Summer 2021 marks the rise of skin-baring trends like “midriff flossing”, as well as the return of subversive basics, baggy trousers, bomber jackets, crochet, and high-cut, V-shaped bikini bottoms. Chunky shoes and bold gold accessories paired with either neutral outfits or psychedelic, acid colours are one of the most prominent looks of the season. Look at designers such as Helmut Lang, Jaquemus, and Louis Vuitton’s Spring/Summer 2021 collection for inspiration.


Yet another pattern, this time with a little less predictability. Sailor stripes have been reinvented by designers with bold, colourful new twists. In menswear, stripes take a more nautical approach with the classic blue and white colourway as seen in the work of Casablanca, but designers like Duro Olowu and Missoni play with the width and coloration of stripes to introduce a fresh take on the pattern for this spring/summer season.

Plaid patterns, warped grid patterns, and other iterations of the classic checkerboard motif are all the rage as of spring and summer 2021. In some instances, designers have created garments out of square pieces of fabric sewn together to expose the seams. Whether it’s hats, shirts, jeans, or sometimes tote bags, variations of checkerboard have been cruising through the fashion scene smoothly since fall/winter 2021, and it looks like this classic pattern isn’t going anywhere anytime soon. Designers to watch include Dolce and Gabbana and Miu Miu.



reserved MINIMALISM?

not for me absolutely

A springtime classic, sorbet colours are given new life by designers in new, interesting cuts and colour pairings. Pastel accessories complement colourblocked outfits, sometimes with bold cutouts as designers explore new silhouettes with a colour palette that comes back every year. Designers like Moschino and Kenzo exhibit the “solids” trend of spring 2021, but Lazy Oaf ’s not-too-loud patterns are also easy to style with a few basics to bring a twist to the sea of mismatched blocks of pastel.




A sharp juxtaposition to the fun colours that typically rule the warmer months, black, white, and other nude tones have stepped up to the plate this season. The versatility of neutral colours allows for more exploration with cut, fit, and silhouette, as demonstrated by designers Alexander McQueen and Prada. While I am personally not a fan of Virginie Viard’s vision of Chanel following her promotion to head designer for the brand, her resort collection for 2022 offers alternative inspiration for people looking for a variation on the monochrome trend and draws inspiration from her own somewhat punk-inspired style.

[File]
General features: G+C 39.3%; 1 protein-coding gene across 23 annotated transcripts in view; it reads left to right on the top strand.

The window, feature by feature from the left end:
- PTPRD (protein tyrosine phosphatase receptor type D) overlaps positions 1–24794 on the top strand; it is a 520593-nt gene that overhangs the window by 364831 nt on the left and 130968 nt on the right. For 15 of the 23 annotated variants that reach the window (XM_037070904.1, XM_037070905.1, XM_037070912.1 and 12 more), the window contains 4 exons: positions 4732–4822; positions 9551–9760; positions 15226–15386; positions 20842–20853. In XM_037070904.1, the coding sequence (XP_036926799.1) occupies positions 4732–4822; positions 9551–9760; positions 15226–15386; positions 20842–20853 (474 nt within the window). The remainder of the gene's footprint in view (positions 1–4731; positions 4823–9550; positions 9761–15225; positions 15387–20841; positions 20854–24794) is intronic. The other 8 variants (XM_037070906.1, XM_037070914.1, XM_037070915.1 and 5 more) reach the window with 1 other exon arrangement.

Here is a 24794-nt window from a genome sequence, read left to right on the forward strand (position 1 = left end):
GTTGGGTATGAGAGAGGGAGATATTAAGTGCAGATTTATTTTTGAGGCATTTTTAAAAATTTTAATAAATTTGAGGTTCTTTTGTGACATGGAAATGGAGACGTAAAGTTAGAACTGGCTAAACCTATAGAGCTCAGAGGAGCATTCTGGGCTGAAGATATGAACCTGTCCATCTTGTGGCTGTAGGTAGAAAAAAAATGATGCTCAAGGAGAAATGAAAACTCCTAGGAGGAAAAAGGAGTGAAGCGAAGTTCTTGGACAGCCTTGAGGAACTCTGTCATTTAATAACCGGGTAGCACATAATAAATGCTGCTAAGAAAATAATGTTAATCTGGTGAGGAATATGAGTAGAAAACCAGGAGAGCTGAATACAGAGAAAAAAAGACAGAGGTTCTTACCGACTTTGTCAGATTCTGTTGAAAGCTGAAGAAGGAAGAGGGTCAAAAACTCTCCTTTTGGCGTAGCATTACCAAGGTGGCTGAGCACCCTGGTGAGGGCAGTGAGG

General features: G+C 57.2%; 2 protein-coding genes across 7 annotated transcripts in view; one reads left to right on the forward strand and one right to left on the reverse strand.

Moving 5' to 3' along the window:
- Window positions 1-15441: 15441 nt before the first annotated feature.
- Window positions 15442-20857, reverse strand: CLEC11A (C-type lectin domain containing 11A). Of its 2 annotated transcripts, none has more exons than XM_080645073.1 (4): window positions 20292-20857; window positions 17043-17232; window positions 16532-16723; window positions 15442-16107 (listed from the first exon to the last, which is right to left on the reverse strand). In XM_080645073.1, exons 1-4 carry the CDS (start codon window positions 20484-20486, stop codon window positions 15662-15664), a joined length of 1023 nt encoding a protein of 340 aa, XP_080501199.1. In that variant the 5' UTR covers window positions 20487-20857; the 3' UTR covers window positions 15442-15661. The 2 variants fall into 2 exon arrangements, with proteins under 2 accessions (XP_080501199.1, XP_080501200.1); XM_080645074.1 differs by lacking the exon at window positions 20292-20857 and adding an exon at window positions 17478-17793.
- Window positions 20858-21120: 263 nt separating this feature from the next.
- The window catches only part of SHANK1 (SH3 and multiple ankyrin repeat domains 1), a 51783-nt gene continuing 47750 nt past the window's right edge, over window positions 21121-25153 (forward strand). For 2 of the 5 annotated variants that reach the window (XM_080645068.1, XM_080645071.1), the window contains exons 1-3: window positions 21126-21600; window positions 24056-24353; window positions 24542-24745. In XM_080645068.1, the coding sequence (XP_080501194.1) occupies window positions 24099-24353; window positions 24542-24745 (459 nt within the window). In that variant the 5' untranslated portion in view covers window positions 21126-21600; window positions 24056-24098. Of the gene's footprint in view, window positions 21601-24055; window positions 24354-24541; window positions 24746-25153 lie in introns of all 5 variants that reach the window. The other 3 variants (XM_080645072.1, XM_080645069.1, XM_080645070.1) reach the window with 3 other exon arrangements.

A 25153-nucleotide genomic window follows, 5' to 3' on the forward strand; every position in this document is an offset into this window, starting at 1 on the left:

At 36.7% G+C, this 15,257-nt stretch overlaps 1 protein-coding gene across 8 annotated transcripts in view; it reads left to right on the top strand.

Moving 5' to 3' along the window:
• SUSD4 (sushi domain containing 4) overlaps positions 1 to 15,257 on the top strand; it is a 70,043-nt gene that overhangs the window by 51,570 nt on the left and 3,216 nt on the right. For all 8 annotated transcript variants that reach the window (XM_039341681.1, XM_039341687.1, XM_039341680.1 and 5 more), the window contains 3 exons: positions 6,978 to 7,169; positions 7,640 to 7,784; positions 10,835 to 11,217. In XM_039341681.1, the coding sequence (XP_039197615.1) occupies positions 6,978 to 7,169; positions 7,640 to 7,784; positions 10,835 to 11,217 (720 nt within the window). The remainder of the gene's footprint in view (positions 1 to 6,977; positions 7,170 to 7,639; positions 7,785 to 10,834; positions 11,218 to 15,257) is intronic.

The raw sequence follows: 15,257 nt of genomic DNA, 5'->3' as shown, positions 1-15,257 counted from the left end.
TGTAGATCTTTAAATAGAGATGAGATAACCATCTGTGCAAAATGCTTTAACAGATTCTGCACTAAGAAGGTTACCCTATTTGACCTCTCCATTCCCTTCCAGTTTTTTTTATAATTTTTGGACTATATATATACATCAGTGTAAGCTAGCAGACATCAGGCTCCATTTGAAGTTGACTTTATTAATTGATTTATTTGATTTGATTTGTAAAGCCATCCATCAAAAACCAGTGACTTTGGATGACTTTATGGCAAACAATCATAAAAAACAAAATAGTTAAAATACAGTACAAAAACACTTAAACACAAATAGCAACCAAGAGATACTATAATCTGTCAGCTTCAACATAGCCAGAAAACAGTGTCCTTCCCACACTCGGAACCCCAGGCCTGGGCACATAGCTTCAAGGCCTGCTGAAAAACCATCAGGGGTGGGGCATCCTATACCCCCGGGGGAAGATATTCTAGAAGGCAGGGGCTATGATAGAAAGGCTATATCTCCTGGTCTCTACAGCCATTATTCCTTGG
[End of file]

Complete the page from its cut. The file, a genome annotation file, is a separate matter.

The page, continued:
Dear Future Shreyas, I’d like to tell you a little story. Once upon a time, There was a little grade 9 boy, And his name was Shreyas. (Now you may be thinking, Hey, that’s my name! And you’d be right.) Shreyas was working on a project to which he thought no one could object, A project for grade 9 business class (ugh). The project was to make a website on Wix -You remember Wix, they taught us all those tricks to fix our pics and get more clicks-A website on Wix about a topic, or an issue, that they cared about. And Shreyas, in a moment of brilliant self-awareness, Decided, “I am such a good straight ally, I’m going to choose LGBT rights!” A straight ally. Right. A few days later, along came his magna mater, And she stumbled upon a scene with many rainbows on Shreyas’ screen, And asked “Hey, what are you doing?” Would it be better to hide these feelings inside or speak his voice? In that moment he made a choice. And he told her. Then came those fateful words, on that fateful day, when he heard what his mother really wanted to say. “I wish you had chosen a different topic.” A few months later, Shreyas realized something big, And I realized that it would have to stay hush, that I couldn’t blush and give it away, That I was gay. At least a little bit. But secrets don’t stay secret for long, and eventually the time came along, I thought that people deserved to know, although at first I kept it on the down-low. I told one friend, two friends, three friends, more, But never the parents, because I knew what was in store If they ever found out, so I started planning my route Of escape. A message, a note, “Mom, Dad, hi. I’m bi.” Never to their face. Because when you live in a place Where your own flesh and blood can’t accept who you are, what’s left? So I guess what I’m trying to ask is, Did anything change? Has anything rearranged? Did you ever come out? Out of your cage, out of your shell,